Cherry Blossoms by David Lanoue


Cherry Blossoms by David Lanoue

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hana saku ya to aru kokage mo kaichôbutsu

cherry blossoms--
under every tree
a Buddha on display
This haiku is a revision of a poem of 1818, in which the blossoms are scattering (hana chiru ya).

Images of Buddha that are normally locked inside the temple are outdoors on display.

"Blossoms" (hana) can denote cherry blossoms in the shorthand of haiku.

Sakuo Nakamura comments that in Zenkôji Temple, near Issa's native village, a famous "secret Buddha" is displayed to the public once a year. At the time, gamblers are allowed to play on the temple grounds, and so "Buddha on display" also connotes gambling.
year unknown


shira-gumo no sakura wo kuguru toyama kana

creeping through white
cherry blossom clouds...
the mountain

Although Lewis Mackenzie and Kai Falkman contend that toyama is the name of a particular mountain, the word denotes any mountain located near a village; see Mackenzie, The Autumn Wind: A Selection from the Poems of Issa (London: John Murray, 1957) 25; Falkman, Understanding Haiku: A Pyramid of Meaning (Winchester, VA: Red Moon Press, 2002) 50; and Kogo dai jiten (Shogakukan 1983) 1185. Robin D. Gill believes that Issa is painting a picture of "white clouds wafting through cherry blossoms on mountains seen from below. The humour, then, for Issa is never without it, lies in the mixing of two types of clouds."

Shinji Ogawa offers three ways to read this haiku: (1) "At Toyama hill, the white clouds creep through the cherry blossoms" [Robin's theory]; (2) "At Toyama hill, we creep through the cherry blossoms in a white cloud"; or (3) "Toyama hill creeps through the cherry blossoms in a white cloud." Although he dismisses the third possibility as the least likely, I find it a compelling poetic image and have redone my translation in this direction. White blossoms form a "cloud" so thick, the nearby mountain seems to slither its way through it.

Alastair Watson writes, "To me this is deeply imbued with Buddhist Life (at least from a Japanese Zen view): contains several comparisons, dualities in which the Buddhist practitioner struggles to merge - the Absolute and the Relative - the Mountain (spiritual path, sacred Way) and the Market (place)/Village (secular, daily World). Each image seems chosen for the layers of meanings/associations: cherry blossoms epitomizing impermanence, the mountain in contrast is 'more permanent'; white clouds are commonly referred to as 'obstructions' in practice, obscuring the fullness of enlightenment (usually covering the full moon or big blue sky, and here perhaps represented as the mountain through the 'blossom/clouds'); and the "creeping" giving a sense of flow, the endlessly flowing river of Worldly Life, in birth, existence, and death, blossom (clouds) flowing to the ground... ; or when one looks carefully one can see through the clouds/blossoms and see the mountain, the Path to Liberation. And so on ... At least these are some of my novice Zen-student understandings, which I would be surprised if Issa as a Pure Land Buddhist would have been not unaware of."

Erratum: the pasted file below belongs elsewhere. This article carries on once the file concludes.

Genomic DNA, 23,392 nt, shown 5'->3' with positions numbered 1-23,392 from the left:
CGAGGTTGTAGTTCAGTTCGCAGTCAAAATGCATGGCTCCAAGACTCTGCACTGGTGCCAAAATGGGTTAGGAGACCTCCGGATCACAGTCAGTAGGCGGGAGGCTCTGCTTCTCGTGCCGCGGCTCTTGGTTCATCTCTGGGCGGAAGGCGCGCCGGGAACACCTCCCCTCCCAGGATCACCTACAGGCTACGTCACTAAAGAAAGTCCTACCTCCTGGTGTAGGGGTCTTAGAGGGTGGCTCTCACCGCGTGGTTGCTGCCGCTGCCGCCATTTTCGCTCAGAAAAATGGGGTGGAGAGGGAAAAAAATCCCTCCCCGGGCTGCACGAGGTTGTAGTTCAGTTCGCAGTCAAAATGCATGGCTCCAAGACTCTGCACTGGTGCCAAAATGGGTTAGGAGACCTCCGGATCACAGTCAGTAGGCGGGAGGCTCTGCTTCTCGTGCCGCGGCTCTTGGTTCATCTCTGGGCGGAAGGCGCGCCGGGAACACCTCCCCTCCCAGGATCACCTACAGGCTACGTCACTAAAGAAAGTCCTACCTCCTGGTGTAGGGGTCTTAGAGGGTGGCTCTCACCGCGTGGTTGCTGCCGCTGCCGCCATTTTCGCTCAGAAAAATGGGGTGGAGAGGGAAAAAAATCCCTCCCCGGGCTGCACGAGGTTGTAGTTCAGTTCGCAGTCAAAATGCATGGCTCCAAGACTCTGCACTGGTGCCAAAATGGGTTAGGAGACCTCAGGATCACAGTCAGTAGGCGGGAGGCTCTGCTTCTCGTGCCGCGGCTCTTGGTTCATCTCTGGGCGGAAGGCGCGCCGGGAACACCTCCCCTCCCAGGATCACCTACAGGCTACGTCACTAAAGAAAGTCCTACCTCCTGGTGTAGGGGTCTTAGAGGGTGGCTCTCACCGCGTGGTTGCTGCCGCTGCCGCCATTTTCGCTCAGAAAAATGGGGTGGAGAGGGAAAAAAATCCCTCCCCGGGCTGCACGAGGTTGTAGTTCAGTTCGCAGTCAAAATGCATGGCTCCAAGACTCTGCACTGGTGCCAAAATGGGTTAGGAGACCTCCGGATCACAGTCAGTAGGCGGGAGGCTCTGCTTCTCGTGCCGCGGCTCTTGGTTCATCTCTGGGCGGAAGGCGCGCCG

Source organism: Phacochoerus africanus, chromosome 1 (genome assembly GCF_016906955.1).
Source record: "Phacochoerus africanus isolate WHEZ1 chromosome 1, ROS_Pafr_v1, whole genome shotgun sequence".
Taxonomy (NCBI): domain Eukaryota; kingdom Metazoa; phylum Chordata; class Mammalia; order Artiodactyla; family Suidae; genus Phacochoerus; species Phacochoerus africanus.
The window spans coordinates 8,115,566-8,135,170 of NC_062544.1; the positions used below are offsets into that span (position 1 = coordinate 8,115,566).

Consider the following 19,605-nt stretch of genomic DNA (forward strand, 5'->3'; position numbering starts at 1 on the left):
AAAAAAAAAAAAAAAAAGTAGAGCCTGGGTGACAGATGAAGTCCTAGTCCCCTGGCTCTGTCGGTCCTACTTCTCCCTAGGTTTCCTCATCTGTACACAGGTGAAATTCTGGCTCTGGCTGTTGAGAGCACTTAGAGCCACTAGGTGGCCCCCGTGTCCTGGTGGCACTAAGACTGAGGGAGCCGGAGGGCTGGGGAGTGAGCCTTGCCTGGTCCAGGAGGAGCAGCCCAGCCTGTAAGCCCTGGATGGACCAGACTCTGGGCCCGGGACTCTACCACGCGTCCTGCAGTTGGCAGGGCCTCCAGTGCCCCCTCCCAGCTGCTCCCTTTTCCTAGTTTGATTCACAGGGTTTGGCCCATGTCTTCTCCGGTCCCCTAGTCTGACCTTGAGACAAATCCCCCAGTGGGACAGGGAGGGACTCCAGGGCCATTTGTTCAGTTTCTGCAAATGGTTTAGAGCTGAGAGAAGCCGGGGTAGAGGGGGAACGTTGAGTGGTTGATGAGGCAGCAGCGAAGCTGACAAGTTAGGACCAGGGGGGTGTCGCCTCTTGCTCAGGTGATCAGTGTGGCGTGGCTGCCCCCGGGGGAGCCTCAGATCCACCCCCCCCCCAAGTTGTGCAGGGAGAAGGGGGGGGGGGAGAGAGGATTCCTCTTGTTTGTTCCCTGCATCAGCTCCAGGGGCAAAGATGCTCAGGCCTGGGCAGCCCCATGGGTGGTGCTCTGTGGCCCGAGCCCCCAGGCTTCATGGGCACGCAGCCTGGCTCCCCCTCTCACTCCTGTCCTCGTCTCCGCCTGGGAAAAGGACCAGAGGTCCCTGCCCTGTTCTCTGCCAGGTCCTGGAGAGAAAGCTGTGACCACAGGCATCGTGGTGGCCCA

kakurega ya oso yamazakura oso katsuo

secluded house--
the cherry blossoms late
the bonito...late

The cherry blossoms of spring and the bonito fish of summer both arrive the chagrine of the inhabitant of the secluded house, presumably Issa.

Shinji Ogawa notes that Issa is alluding here to a haiku by Sodô Yamaguchi (1642 - 1716):

me niwa aoba yama-hototogisu hatsu gatsuo

for the eyes green leaves
mountain cuckoo
first bonito

Shinji Ogawa comments, "Bonitos swim, along the Black Current (or Japan Current), from the Philippine Sea to the northern sea around Hokkaido. They pass near Tokyo (Edo) in spring [old calendar = summer] on their way to the north. They return to pass Tokyo in the fall on their way back to the south."


tada tanome sakura bota-bota ano tôri

simply trust!
the cherry blossoms
trickling down

The old expression hota-hota denotes the ever-so soft sound that blossoms make as they fall, one after the other; see Kogo dai jiten (Shogakukan 1983) 1487. I believe that Issa's bota-bota is a variant of this. Unfortunately, I can find no word in English that exactly expresses this soft, soft sound. "Pitter-patter" sounds too sharp. I have decided to use "trickling," but the reader should note that Issa's sound is much more delicate and muted.

The haiku's message is that of Pure Land Buddhism. All that one can do in the face of certain oblivion is to trust utterly in the saving grace of Amida Buddha to be reborn in the Pure Land.


eta tera no sakura maji-maji saki ni keri

at the outcasts' temple
with cool defiance...
cherry blossoms

This haiku refers to the outcasts (eta). In Issa's time, they performed "unclean" jobs such as disposing of dead animals, working with leather, and executing criminals.

The word maji-maji has three meanings: "blinkingly," "hesitantly" and "brazenly." Robin D. Gill picks the latter in his reading of this haiku, and on this basis he detects a subtle irony. The outcasts must keep their eyes deferentially lowered in the presence of their social superiors, yet the blossoms "brazenly" bloom. Shinji Ogawa, however, thinks that maji-maji denotes "hesitantly" here. He paraphrases: "The cherry blossoms of the outcasts' temple hesitatingly bloomed."

In my first translation, I relied on Shinji's instinct and included the line, "reluctantly blooming." Since that time, Robin has convinced me that the cherry trees are blooming with calm indifference to racial prejudice. The cherry blossoms belong to everyone.

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